A really interesting gas mask & FRN43 marked canister set which is named to "PLEISS" on the underside of the can. The feldpost number painted on the mask is 10100 which was used by the 2 battery of Marine Flak Abteilung 294 (a naval anti-aircraft unit) up until the second half of 1942 when the number was discontinued. The number was then put back into use in September of 1943 and belonged to the command\headquarters of the then forming 245 Infantry Division based in the Rouen area of France. This division went on to participate in the defense of Normandy and subsequently retreated into Belgium, and eventually the Netherlands then Germany.
A lovely camo mess kit which came back with a tropical bread bag & rucksack. L&SL 38
(Linnepe & Schiffer, Lüdenscheid) marked as can be seen in the pics.
Hensoldt Wetzlar Dialyt 10x50 marked binoculars complete with the original case. I just love the look of these. On the underside of the lid on the case "TONY" is written which I assume was the Vet's name that brought these home after the war. I love the paint on these.
This is a piece which I have had for a very long time and I actually bought it with my brother at a car show of all places. This was at a parts swap and was just sitting out with miscellaneous auto parts on the table; it's amazing what you can find out there and in the weirdest places.
An oddity for sure is the KM marked desk lamp. The theory is that the MWaA stamp with the code IV/1 was used by the Carl Zeiss test department, and is exact to those used by Zeiss on their binoculars, so the lamp probably had something to do with optical instruments. Might never know exactly what this was for but how many have you seen?
The first thing that struck me about this beauty was the almost red color. This piece is 1936 dated and has an early (non branch specific) Waffenamt on the reverse as well.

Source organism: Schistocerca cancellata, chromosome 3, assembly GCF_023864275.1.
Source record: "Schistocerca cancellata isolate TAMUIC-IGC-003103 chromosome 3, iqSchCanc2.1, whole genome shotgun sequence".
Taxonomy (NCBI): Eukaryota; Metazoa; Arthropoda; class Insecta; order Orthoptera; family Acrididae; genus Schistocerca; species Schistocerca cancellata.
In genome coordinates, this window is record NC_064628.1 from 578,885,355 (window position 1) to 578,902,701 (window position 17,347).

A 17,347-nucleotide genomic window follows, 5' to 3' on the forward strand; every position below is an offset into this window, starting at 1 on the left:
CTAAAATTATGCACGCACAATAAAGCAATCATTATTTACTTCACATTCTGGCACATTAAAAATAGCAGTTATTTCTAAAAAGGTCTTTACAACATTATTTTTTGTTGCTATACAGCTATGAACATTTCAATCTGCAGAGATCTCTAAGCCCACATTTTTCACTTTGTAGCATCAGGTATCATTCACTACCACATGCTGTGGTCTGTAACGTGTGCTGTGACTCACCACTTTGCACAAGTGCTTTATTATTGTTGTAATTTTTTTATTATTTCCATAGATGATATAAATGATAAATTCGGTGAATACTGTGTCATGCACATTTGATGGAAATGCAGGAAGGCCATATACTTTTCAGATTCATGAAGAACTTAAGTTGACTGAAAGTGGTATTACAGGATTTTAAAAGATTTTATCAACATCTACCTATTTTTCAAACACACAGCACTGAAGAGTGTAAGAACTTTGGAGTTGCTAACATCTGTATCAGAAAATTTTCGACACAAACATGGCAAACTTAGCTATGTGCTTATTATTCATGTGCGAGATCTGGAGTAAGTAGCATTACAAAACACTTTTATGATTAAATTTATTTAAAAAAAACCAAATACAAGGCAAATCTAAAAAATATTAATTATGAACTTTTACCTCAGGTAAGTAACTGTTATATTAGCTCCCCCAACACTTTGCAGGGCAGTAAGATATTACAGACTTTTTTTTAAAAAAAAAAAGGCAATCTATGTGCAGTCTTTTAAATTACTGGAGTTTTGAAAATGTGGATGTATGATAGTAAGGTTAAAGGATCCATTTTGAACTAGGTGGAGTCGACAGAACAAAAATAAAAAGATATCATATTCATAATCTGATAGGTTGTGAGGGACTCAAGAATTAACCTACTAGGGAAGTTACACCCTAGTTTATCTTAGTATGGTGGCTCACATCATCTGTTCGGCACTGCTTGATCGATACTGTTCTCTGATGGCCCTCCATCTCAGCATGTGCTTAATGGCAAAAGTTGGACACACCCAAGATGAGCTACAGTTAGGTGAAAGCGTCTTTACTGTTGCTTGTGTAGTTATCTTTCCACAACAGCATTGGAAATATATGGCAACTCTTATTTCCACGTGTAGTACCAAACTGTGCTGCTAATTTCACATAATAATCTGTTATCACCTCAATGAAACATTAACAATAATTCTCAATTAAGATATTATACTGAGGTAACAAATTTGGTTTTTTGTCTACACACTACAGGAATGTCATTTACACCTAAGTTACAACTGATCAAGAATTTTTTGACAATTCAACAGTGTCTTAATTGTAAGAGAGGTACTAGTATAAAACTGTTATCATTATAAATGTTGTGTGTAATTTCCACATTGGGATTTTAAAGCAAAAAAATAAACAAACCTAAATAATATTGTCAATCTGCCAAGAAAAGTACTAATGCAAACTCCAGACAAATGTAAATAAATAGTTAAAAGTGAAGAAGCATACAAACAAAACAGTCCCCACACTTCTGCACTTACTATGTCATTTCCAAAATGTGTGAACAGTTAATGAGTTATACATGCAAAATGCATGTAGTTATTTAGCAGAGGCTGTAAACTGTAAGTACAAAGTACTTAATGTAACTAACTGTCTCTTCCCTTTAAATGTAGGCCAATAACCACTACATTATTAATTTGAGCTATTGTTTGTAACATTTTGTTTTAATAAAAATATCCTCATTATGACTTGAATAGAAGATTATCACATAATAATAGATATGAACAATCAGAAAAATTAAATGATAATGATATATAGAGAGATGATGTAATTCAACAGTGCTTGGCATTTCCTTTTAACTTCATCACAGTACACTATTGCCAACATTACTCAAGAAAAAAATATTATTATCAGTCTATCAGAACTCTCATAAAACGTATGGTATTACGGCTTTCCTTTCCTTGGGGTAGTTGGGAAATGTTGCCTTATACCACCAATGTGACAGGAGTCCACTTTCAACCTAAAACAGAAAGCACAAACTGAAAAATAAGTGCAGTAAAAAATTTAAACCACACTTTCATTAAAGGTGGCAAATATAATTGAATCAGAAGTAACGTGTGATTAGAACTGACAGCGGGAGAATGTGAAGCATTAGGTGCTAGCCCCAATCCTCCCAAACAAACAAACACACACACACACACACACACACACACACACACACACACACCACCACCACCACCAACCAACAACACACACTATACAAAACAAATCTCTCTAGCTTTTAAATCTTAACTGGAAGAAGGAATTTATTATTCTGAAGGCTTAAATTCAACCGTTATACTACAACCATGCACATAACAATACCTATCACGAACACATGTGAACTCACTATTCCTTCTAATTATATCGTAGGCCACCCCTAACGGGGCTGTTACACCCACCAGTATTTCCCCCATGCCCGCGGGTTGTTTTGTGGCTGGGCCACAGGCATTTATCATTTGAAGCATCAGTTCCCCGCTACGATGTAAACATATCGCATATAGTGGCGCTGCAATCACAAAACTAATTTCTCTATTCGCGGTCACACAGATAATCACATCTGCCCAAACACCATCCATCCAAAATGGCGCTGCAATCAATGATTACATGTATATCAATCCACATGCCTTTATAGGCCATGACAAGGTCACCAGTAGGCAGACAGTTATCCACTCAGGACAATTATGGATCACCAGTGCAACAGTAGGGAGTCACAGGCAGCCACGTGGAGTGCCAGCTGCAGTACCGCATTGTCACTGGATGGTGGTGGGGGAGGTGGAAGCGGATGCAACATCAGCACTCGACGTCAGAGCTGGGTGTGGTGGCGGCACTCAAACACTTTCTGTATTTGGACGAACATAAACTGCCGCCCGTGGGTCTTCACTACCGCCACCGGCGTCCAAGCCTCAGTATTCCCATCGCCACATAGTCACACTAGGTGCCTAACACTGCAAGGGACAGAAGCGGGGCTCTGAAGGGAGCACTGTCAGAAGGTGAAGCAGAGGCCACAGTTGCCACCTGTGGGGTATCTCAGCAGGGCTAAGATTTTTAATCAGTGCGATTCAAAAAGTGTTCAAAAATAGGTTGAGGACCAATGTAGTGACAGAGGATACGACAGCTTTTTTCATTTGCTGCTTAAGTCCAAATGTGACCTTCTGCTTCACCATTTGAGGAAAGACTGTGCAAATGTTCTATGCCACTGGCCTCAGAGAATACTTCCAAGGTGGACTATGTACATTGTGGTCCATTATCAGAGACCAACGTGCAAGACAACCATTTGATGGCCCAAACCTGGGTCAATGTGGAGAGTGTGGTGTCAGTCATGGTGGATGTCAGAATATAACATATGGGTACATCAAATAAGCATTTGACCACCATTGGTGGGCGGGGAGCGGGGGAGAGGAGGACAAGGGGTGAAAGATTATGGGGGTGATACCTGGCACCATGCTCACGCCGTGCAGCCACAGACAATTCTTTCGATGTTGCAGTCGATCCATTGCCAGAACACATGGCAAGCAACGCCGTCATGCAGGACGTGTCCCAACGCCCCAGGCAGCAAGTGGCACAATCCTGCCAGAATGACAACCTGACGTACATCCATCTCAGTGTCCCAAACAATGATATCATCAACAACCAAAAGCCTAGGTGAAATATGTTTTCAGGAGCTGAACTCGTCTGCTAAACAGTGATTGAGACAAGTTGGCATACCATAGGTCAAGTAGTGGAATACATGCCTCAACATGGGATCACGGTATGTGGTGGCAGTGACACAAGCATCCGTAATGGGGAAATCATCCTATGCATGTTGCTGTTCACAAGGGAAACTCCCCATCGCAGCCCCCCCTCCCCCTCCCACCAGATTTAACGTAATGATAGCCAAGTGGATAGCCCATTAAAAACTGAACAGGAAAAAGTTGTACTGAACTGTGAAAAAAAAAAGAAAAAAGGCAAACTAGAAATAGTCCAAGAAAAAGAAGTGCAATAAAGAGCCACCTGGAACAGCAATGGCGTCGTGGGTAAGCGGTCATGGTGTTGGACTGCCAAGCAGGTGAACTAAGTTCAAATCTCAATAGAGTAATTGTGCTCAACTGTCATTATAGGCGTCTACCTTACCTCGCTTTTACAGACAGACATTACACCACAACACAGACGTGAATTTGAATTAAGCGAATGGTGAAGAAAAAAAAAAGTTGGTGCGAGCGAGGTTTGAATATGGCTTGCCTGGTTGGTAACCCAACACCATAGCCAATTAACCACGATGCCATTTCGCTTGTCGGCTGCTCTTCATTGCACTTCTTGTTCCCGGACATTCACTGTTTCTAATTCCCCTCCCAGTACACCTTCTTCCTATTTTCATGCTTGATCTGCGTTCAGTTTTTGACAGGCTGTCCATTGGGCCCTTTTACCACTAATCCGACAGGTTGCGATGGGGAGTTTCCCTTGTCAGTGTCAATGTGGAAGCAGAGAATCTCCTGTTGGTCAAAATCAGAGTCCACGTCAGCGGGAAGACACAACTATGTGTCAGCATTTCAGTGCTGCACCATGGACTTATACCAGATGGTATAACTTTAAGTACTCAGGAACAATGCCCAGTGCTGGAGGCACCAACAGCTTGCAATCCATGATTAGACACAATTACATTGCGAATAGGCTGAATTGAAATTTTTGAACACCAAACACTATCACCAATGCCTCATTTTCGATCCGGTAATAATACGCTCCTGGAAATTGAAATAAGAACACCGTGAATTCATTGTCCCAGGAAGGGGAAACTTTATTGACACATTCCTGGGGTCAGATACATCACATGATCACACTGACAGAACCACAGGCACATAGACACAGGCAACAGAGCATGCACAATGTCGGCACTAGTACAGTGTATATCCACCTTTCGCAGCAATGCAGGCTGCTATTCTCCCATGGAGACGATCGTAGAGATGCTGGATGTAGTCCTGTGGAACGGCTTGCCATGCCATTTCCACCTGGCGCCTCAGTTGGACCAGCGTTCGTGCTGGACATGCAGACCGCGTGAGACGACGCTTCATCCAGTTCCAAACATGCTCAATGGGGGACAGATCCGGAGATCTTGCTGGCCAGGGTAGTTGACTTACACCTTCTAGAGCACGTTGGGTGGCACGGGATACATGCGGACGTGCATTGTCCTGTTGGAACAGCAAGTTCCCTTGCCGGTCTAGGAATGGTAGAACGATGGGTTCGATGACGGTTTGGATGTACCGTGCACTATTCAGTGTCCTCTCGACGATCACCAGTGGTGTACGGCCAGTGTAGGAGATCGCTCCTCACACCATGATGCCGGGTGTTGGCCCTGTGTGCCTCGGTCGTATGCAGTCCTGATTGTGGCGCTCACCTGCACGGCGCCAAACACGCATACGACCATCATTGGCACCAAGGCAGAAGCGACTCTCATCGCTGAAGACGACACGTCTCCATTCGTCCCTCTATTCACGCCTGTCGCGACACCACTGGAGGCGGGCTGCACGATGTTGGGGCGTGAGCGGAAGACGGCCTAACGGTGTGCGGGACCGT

Not much to say about this one and I will let the photos do the talking.
This one has that pinkish hue of the early DAK stuff and is a one looker original.
This is one of my most prized possessions and absolutely oozes history. The items presented in this virtual museum section of the website are the reasons why I work so hard each day to find and preserve the lost relics of a dying generation. I work tirelessly to preserve the trophies that our soldiers fought to return to this country; the spoils of war. These items truly meant something to the guy that carried them back across the Atlantic Ocean and held onto them for years after the war. I got this particular piece from the niece of the Veteran(last name Carlino) who returned this souvenir to the US. He was an American soldier that guarded Gerd von Rundstedt's cell while he was being held captive after the war by the Americans in Wiesbaden. The soldier had private access to Rundstedt's belongings (removed from his office) which were seized by the Allies at the end of the war. Several things were taken and among them was this map which is mounted on heavy canvas and can be folded. The American guard swiped this from Rundstedt's belongings and left it to his niece when he passed away (several other personal taken from Rundstedt were presented as well including letters he wrote his wife while on the front during WW1 and only helped to further corroborate the back-story)
So think about it this way; this is the map taken from the Office of the highest ranking German Officer to survive the war. This is the map Rundstedt gazed upon as Europe was thrown into absolute chaos. It measures nearly 4' wide (it's massive) and you can see German conquered territories are shown in light-pink.
For a full biography on the highest ranking German Officer to survive the war, please see: http://en.wikipedia.org/wiki/Gerd_von_Rundstedt